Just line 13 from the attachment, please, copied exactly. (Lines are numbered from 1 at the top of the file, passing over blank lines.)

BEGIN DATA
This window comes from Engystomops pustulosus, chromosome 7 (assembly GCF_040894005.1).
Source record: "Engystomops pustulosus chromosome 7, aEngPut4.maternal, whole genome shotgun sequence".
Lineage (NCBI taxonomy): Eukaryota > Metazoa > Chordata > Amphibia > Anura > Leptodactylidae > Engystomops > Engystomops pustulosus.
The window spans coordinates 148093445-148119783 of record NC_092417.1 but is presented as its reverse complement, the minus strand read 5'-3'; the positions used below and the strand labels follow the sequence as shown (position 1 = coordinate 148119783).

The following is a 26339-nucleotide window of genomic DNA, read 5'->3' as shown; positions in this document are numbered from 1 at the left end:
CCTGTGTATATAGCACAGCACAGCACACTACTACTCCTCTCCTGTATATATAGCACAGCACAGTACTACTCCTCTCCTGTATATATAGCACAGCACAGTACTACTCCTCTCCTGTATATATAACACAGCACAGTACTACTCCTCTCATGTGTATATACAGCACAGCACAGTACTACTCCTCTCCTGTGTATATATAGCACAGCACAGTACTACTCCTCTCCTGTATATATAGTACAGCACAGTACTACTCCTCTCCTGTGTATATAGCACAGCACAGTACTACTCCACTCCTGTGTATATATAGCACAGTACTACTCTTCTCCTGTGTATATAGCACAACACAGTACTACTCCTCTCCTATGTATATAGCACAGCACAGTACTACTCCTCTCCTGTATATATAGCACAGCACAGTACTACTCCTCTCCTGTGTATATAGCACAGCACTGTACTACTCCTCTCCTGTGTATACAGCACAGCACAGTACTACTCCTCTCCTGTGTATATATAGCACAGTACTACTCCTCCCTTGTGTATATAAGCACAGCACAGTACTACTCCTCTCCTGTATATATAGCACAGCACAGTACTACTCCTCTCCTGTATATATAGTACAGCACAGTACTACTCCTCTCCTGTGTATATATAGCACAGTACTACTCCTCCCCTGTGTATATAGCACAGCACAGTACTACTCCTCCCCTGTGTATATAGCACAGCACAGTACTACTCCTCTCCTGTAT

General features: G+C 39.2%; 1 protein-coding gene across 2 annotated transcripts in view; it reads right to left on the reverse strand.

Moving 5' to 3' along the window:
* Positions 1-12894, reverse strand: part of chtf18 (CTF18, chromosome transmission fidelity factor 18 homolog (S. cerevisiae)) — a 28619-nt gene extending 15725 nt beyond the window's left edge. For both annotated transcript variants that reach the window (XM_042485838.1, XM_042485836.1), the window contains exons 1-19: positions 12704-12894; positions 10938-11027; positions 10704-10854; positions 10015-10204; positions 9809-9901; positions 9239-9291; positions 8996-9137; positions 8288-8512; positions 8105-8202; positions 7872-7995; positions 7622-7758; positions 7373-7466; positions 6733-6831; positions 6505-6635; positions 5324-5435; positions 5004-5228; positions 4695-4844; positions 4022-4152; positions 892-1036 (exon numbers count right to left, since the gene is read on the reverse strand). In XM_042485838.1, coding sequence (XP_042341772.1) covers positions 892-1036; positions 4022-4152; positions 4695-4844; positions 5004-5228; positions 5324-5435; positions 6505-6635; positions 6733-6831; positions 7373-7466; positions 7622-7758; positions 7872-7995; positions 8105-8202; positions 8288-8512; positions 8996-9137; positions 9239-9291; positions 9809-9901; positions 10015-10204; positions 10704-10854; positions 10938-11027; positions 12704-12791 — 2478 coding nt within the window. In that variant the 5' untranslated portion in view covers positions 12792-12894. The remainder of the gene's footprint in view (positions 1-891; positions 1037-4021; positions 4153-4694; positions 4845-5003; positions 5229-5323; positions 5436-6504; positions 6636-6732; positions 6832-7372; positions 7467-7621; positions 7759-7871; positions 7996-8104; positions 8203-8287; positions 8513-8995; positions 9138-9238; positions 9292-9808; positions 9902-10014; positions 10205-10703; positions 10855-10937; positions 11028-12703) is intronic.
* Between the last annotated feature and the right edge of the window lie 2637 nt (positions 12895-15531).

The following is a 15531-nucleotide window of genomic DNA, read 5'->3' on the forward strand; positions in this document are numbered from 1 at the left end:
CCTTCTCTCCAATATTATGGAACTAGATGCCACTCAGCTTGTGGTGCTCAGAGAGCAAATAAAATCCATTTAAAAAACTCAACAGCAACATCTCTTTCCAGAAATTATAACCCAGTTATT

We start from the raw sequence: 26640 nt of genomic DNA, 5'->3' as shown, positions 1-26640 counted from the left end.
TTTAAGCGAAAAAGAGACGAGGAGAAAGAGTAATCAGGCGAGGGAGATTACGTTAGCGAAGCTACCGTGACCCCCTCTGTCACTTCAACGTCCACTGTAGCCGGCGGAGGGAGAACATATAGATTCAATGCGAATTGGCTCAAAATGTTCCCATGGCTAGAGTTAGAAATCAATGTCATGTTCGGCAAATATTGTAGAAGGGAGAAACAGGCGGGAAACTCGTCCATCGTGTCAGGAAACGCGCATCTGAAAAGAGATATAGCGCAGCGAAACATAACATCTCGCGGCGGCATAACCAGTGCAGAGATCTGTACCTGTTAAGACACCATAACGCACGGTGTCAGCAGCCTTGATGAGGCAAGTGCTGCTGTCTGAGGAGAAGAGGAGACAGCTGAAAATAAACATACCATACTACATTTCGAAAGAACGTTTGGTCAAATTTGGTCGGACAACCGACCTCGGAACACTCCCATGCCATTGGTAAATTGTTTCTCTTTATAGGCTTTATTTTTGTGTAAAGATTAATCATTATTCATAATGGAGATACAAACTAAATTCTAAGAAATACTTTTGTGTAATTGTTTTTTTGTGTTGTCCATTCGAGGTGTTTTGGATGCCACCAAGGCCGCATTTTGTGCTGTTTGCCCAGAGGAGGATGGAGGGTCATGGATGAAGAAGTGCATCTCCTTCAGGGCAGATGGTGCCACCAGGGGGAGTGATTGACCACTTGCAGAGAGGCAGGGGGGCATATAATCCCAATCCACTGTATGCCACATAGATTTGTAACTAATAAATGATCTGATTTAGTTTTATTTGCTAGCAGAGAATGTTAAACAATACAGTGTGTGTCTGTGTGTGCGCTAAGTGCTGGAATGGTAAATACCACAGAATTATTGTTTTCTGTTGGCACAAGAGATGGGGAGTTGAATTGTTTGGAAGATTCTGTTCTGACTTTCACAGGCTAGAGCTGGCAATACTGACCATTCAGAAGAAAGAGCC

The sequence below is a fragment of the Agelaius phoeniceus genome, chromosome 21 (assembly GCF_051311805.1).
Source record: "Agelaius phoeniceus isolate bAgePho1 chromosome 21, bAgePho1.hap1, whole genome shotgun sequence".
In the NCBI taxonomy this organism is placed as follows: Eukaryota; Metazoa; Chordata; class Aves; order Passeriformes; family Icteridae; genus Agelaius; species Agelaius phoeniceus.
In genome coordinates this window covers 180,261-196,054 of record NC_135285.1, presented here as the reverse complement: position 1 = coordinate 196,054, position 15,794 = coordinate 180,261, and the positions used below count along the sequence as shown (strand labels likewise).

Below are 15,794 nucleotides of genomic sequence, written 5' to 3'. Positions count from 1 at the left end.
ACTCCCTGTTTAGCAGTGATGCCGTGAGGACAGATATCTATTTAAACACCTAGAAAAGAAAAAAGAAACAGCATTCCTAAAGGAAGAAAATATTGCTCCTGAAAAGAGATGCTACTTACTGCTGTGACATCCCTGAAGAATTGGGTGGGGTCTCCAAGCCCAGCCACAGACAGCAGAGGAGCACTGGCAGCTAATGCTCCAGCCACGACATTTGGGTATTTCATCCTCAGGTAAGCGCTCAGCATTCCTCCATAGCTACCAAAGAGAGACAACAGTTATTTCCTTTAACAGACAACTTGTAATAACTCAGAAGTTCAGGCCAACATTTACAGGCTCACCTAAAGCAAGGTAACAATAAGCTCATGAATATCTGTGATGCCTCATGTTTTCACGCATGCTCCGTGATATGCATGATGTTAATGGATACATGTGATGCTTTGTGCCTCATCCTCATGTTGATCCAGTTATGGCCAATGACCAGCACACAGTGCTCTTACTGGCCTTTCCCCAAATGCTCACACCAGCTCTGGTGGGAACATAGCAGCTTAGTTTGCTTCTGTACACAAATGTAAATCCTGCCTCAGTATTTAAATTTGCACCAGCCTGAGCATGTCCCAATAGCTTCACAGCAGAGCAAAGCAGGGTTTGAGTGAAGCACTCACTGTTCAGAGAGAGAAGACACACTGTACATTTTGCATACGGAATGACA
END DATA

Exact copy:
We start from the raw sequence: 26640 nt of genomic DNA, 5'->3' as shown, positions 1-26640 counted from the left end.